By Ron Vaupel – President and CEO, Guardian Industries
The start of the new school year often reignites conversations with other business leaders that our schools are not preparing our students for the working world or higher education. The conversation often focuses on math or science or standardized test scores.
Standardized tests as a sole measure misses the mark. In fact, I believe there are more fundamental skills that will help our young students prepare for their future.
What’s needed is real-life, experiential learning that helps students discover their innate gifts and talents, while gaining the economic understanding to leverage those skills in ways that benefit both themselves and others. It is development of an entrepreneurial mindset that helps students recognize opportunities that link to their passions and abilities. Once students understand how they can apply their talents and skills, they can begin to network with others who also benefit from what they have to offer. It’s a classic case of understanding value creation and mutual benefit for themselves and society at large.
The business and education communities should work collaboratively to eliminate barriers and make available the tools that students need to help them develop their personal vision for how they will make positive contributions in the world. And, by reinforcing values such as responsibility and sound judgement, with important economic concepts, they will benefit no matter what path they take in life beyond high school.
I realize that many school districts, particularly those in Michigan, may be challenged by a lack of resources, teacher shortages, or questions over curriculum requirements in the legislature. However, there are resources available to schools that offer hands-on training for teachers around a principled entrepreneurship curriculum for students.
One such program that does this is Youth Entrepreneurs (YE)®, an elective course for middle and high school students that is offered in nearly 280 schools across the country, including over 20 schools in the Detroit area. Guardian Industries and my family are passionate supporters of the program and have seen first-hand the incredible value it can create for YE students.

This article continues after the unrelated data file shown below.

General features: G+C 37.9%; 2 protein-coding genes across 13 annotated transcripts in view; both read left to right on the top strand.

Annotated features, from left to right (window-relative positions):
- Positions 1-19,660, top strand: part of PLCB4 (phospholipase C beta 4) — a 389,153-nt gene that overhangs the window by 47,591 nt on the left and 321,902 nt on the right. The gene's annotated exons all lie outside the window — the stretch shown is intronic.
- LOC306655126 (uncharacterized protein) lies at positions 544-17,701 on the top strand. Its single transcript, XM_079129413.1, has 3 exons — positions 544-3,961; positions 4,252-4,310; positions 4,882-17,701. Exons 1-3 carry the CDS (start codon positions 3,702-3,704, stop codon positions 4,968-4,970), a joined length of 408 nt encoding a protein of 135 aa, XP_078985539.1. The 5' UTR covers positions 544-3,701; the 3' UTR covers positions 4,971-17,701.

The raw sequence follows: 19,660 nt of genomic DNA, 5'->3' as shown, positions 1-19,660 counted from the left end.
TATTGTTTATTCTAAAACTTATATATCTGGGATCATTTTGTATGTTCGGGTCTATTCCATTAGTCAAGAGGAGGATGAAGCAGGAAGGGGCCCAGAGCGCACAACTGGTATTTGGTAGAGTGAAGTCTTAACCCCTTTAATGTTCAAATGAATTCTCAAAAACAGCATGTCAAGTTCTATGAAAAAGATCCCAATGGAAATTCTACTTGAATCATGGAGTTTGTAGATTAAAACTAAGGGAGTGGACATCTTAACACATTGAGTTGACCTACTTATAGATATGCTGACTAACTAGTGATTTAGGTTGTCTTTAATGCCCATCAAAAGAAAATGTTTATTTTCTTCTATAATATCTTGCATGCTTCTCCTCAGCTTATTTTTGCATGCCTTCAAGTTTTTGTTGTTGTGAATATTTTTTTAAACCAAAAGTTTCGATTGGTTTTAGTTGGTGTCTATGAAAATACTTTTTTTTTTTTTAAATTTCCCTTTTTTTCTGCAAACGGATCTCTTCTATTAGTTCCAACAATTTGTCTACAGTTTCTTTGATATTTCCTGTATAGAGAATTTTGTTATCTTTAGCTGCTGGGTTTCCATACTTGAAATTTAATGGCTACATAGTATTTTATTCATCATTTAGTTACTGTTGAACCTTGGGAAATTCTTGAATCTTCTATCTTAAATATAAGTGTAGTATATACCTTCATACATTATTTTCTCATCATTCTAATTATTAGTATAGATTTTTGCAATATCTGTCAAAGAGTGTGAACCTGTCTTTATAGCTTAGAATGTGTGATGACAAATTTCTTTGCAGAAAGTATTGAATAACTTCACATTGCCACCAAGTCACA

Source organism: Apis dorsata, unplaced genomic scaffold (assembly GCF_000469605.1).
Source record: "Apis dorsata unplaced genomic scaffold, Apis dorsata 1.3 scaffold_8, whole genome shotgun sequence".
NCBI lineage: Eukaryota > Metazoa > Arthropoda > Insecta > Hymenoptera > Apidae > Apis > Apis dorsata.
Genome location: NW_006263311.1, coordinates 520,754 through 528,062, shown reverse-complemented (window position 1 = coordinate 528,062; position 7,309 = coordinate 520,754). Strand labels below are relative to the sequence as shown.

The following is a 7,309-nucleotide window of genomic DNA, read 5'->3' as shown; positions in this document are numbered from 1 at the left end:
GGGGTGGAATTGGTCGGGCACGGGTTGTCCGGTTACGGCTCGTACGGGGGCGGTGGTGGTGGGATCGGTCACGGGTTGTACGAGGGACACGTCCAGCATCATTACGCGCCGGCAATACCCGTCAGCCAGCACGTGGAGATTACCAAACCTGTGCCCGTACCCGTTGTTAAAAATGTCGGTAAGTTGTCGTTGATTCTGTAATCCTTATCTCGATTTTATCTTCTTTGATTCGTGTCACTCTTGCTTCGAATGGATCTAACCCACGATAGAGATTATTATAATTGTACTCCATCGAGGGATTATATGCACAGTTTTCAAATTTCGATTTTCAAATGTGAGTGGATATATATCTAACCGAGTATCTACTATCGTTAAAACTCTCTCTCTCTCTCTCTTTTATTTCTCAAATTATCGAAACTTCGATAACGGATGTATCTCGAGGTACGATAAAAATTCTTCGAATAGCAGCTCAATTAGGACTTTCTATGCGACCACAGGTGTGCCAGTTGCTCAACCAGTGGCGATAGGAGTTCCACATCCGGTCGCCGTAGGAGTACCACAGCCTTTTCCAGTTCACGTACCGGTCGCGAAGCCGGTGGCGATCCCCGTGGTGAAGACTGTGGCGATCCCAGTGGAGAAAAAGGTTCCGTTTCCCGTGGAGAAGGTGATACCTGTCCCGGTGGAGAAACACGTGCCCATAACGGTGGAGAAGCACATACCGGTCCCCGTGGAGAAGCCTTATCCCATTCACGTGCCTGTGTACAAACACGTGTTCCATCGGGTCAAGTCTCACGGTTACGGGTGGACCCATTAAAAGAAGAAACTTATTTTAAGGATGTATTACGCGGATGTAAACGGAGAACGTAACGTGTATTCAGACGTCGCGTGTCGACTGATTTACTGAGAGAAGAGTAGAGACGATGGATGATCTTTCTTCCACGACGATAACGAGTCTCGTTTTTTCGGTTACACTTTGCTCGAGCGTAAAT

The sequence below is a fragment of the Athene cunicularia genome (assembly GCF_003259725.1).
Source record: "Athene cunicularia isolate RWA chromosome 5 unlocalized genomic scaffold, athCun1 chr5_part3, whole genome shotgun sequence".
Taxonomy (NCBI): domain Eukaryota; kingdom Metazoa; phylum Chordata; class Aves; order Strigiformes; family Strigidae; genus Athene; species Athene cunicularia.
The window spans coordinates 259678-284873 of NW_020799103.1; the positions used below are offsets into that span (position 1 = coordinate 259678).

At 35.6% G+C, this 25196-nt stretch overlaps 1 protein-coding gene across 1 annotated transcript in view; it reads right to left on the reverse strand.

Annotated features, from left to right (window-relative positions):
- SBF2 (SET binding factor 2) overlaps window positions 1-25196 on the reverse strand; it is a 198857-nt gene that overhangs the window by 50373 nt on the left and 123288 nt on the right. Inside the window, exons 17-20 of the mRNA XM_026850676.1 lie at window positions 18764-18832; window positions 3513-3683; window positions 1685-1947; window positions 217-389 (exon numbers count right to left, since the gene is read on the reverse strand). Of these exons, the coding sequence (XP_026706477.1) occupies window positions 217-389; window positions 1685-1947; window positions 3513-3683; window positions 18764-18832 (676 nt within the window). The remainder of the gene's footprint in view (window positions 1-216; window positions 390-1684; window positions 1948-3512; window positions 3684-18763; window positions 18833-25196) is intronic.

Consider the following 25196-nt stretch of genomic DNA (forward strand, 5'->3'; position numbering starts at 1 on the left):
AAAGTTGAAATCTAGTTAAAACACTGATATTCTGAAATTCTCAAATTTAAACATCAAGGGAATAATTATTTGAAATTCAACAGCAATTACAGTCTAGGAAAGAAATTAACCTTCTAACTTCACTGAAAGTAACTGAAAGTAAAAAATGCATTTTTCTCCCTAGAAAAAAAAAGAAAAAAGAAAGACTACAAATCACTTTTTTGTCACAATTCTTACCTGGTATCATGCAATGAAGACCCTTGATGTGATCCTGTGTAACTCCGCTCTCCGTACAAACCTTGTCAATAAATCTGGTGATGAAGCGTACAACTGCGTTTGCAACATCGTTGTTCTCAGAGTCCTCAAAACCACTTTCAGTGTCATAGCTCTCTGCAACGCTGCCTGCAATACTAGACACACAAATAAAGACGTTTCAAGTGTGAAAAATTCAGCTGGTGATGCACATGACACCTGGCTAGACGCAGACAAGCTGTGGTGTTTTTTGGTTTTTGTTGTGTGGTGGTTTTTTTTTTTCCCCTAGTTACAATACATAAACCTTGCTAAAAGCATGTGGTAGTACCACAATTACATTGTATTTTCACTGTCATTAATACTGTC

As just one example of the program, students take what YE educators have taught throughout the year and create their own pop-up businesses for “Market Day.” Through this initiative, students learn about creating and marketing a business, cost of goods sold, profit and loss, and how to manage it financially. They offer their wares to their fellow students throughout their schools and, at the end of the day, if successful, they keep the profit they earned.
Knowing what you’re good at — what you’re passionate about — and learning how to make contributions that make life better for others is the roadmap to success. YE educators recognize the strengths of their students and empower them to succeed with real–world experience. And while some students go on to start their own business, the impact from YE is much greater. Many go on to college or become valuable employees: 86% of YE alumni report career satisfaction and the unemployment rate for YE alumni is an amazing 1.5%!
Don’t take it just from statistics – or from me: what is remarkable is what the students themselves say about the program. Dylan McConnell, a YE alum from the Cornerstone Health + Technology High School here in Detroit, won a grant from YE’s national competition last year. Dylan will use the funds to improve his apparel business, Heir Customs.
“YE has taught me ways to grow myself, and my business, because it’s not just a class,” says Dylan. “The course allowed me an opportunity to network and use the concepts that I learned in the classroom. It taught me how to budget, apply sound judgment as part of our foundational values and be more customer focused in my planning. Whenever I’m doing something business related, I keep the market in mind, not myself.”
My hope is that more schools across Southeast Michigan will pursue opportunities with YE and expose more students like Dylan to its value. What fuels my enthusiasm is the passion that gets ignited in these students once they have been exposed to the life-changing concepts that put them in the driver’s seat of their own destiny.
Whether through YE or other programs, our local businesses and community organizations must continue the hard work to create an environment that enables our students to succeed in today’s constantly changing environment.
Ron Vaupel is president and CEO of Guardian Industries based in Auburn Hills.
EDITOR’S NOTE: Youth Entrepreneurs has grown to 25 schools across Southeast Michigan for the 2019-2020 academic year. For more information, visit youthentrepreneurs.org.